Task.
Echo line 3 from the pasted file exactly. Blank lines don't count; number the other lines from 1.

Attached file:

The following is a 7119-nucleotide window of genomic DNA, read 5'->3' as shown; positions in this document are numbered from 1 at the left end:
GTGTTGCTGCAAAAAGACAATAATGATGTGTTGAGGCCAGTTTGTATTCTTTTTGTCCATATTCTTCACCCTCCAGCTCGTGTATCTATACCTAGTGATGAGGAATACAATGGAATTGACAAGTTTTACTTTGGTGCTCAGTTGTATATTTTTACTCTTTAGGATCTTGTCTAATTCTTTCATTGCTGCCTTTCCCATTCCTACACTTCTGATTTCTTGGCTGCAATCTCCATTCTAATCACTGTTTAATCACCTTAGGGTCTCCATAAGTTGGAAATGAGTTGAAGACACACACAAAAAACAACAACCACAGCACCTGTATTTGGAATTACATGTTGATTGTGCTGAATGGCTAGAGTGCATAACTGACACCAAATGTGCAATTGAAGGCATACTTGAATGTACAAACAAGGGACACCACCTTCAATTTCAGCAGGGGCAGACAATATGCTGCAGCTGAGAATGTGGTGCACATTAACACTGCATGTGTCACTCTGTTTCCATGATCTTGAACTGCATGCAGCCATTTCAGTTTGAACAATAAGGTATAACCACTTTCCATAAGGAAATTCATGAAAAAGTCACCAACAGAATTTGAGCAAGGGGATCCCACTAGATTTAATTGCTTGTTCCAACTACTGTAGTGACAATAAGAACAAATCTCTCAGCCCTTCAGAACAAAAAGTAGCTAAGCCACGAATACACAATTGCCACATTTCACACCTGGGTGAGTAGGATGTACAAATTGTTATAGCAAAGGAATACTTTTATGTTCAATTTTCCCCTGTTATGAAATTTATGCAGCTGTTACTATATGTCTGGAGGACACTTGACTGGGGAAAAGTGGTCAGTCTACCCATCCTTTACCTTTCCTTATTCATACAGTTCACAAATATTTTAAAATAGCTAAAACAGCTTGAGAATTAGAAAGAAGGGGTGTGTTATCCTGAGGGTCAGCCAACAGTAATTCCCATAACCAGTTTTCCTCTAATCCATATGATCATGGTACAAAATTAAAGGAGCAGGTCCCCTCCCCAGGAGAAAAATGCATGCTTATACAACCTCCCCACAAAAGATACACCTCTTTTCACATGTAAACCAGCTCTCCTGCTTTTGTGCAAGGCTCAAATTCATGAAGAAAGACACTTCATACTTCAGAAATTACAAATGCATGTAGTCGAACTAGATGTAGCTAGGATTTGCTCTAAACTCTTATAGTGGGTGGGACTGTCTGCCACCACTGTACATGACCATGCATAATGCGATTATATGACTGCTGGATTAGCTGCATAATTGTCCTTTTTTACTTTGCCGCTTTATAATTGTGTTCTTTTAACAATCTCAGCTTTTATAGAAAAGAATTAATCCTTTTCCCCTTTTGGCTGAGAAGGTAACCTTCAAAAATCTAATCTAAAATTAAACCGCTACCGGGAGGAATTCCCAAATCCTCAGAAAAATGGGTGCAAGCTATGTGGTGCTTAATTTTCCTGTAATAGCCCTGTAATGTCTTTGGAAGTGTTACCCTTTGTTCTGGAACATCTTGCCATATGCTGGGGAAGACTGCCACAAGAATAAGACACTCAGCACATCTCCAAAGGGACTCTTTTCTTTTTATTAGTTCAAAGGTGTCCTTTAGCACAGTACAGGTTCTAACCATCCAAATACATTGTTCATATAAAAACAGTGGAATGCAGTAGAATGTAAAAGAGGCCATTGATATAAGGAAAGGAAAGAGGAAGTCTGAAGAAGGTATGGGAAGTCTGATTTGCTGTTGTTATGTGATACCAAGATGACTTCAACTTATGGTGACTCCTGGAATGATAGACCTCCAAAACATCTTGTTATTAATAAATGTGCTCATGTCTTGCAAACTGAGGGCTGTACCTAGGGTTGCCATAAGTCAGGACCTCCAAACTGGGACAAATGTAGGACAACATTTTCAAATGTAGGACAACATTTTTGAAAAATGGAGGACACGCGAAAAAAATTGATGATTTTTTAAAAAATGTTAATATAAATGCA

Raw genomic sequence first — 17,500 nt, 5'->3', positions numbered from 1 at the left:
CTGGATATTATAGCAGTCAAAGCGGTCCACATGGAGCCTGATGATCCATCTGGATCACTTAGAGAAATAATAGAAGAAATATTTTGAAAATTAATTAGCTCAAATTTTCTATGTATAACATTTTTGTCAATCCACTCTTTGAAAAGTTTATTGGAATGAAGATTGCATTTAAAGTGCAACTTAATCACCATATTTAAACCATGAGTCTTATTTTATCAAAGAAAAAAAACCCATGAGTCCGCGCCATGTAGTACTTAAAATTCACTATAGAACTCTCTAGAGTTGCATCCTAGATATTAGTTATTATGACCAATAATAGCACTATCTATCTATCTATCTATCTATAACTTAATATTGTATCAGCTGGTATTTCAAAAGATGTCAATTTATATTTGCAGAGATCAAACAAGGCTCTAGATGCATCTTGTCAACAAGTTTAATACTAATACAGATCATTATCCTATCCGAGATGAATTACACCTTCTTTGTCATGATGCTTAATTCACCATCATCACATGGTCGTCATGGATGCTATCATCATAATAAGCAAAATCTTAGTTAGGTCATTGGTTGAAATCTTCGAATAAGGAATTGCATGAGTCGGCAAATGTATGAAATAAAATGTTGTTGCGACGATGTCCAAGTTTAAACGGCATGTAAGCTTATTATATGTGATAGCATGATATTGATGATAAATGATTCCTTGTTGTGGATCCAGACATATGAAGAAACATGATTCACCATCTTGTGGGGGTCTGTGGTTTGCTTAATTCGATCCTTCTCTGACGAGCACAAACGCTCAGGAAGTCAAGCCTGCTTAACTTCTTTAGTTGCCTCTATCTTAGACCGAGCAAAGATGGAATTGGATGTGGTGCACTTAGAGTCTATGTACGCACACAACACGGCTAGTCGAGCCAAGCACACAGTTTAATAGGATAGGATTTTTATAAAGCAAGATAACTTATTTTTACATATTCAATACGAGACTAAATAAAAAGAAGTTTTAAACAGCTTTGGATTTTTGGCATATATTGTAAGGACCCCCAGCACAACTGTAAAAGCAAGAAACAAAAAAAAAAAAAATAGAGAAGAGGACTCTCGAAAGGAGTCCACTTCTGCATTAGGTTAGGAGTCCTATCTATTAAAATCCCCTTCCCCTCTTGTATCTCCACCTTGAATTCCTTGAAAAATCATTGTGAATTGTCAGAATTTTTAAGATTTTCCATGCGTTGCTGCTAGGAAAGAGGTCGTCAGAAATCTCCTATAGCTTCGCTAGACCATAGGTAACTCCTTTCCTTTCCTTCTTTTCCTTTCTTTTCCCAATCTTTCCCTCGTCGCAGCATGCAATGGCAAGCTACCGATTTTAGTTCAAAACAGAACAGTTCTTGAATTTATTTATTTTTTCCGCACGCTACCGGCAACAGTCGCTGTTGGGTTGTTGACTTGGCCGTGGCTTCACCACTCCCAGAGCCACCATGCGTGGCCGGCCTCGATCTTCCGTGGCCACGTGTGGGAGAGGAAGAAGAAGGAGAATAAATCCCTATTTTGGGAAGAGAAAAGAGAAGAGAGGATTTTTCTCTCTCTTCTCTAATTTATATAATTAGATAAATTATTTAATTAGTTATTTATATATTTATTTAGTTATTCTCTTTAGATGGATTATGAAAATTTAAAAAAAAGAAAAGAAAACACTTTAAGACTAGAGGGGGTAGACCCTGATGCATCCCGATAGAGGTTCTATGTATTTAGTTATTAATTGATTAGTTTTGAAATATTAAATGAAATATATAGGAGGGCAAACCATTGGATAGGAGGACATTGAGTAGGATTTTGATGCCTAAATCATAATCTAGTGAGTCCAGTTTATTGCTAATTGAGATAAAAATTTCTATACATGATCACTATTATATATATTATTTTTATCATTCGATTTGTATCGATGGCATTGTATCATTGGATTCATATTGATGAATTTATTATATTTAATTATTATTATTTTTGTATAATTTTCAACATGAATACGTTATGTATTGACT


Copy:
Raw genomic sequence first — 17,500 nt, 5'->3', positions numbered from 1 at the left: